In my presentation I list the many different populations we are working with: Alzheimer’s, Parkinson’s, Autism, intellectually disabled, breast cancer, deaf culture, trauma, eating disorders, cultural communities, seniors, school aged children and so on. I am very aware of the resources we have as a unique museum. We are very fortunate to have numerous spaces, a large and experienced staff, and strong direction. But I believe that any museum, no matter its size can include some component of social inclusion. The collaboration of the Academia Carrara and Humanitas is an innovative example of this kind of creative thinking. The hospital can come to the museum, but the museum can also come to the hospital.
In the morning I walked. My sense of the rhythms of Milan were beginning to impress upon me. I particularly enjoyed sitting it her parks. On this day I came upon the Galleria d’Arte Moderna Milano. Here I encountered the paintings of Angelo Morbelli. For me, his mastery lay in his ability to render the dusty air that fills his depictions of halls and churches. Of particular relevance to the themes of the week were paintings of the huddled poor (Solatium miseris), of age and memory (Mi ricordo quand’ero fanciulla – Entremets), and of a mother’s tender love for her child (Alba serena – Maternità). I also encountered primary school children being guided through the lavish corridors and galleries. The educator was lively, engaged, and animated. The students were a multi-cultural group of bright faces. This was a reminder of how the passion for the arts can be communicated to the very young and the role that museums continue to play as spaces to inspire awe, wonder, and connection.
Walking out the back of the gallery I found the Padiglione d’Arte Contemporanea Milano and the revolutionary and expressive work of Anna Maria Maiolino. Maiolino’s work was a jolt of alertness in contrast to the sombre tableaus of Morbelli. I was also relieved to finally see the work of a celebrated female artist within an art history that celebrates mainly its men. I collected these memories and included them in my next presentation.
The final two days were spent in the classroom with a cohort of health care professionals. As the days progressed I began to have deeper understanding of Narrative Medicine, and specifically Marini’s Languages of Care. Maria Giulia and I now had our own flow to presenting together, she as my bridge to language and culture. Once again the group had a very particular response to the exercise of reflecting on Starry Night. We finished the day with At Eternity’s Gate – a film about Van Gogh and his descent into illness. It was in many ways another perfect bridge to explore the connections between NM and art.
On the final day John Launer, MD lectured on his own approach to NM. Within Launer’s style was the familiar stance of the systemically trained family therapist. John appeared to ask questions that capitalized on the autonomy of the individual to come to their own conclusions. The use of questions was like a series of concentric circles that provided both a space and a path. This reminded me of Winnicott’s potential space within which the child is invited to fill up with his images and creativity. John’s regard was entirely positive and pragmatic. His questions were economical without being distanced. He cared but was also skilled at maintaining a boundary that allowed him to be of help without overstepping what kind of help was requested.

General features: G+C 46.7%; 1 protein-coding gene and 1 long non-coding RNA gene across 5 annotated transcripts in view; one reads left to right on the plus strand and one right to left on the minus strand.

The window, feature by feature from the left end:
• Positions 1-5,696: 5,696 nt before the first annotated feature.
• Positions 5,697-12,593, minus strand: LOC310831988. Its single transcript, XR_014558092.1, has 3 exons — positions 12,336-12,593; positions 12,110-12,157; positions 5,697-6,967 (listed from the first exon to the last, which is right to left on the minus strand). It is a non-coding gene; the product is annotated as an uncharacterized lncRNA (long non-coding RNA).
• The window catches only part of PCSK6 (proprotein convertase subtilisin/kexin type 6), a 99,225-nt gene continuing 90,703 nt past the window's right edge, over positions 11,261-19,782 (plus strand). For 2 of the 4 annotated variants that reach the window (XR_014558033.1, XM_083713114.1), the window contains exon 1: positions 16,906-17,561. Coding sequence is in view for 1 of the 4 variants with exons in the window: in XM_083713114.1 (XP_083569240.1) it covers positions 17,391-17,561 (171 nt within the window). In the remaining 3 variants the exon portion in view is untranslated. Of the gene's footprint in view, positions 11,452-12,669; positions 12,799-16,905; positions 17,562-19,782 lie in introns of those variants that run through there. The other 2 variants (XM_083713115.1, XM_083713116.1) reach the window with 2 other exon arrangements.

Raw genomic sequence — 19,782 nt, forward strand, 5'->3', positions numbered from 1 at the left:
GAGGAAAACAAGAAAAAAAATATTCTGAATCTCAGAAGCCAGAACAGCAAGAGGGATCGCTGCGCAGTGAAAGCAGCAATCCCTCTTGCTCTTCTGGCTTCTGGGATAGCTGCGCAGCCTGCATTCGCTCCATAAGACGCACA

Some of the principles John was teaching reminded me of how we work at the Art Hive where the autonomy of the individual is engaged with. At the Hive, participants are greeted as artists and do not bear diagnoses. The principles of practice are inclusion, curiosity, and kindness. Whenever I presented it, there was a lot of energy around the notion of the art hive. This is idea of a creative space that works on the principal of social inclusion seemed to intrigue a number of people and the desire for such studios to exist in Italy was strong.
Upon returning to Montreal I find that I am still unpacking. My shirts and shoes are put away but the layers upon layers of stories that I encountered while in Milan and Bergamo continue to sing, hum, and echo. I am grateful to Maria Giulia for her skill of bringing people together in her synchronistic way. I am grateful to the warm welcome of the ISTUD team; Luigi, Paola, and Antonietta.
The next steps are for us to develop a research collaboration where I can apply some basic practice of the Languages of Care in my art therapy groups and Maria Giulia and her team can analyse the narratives. This will hopefully reveal an exciting development for both of us and create a hybrid of NM that is based in art.Share: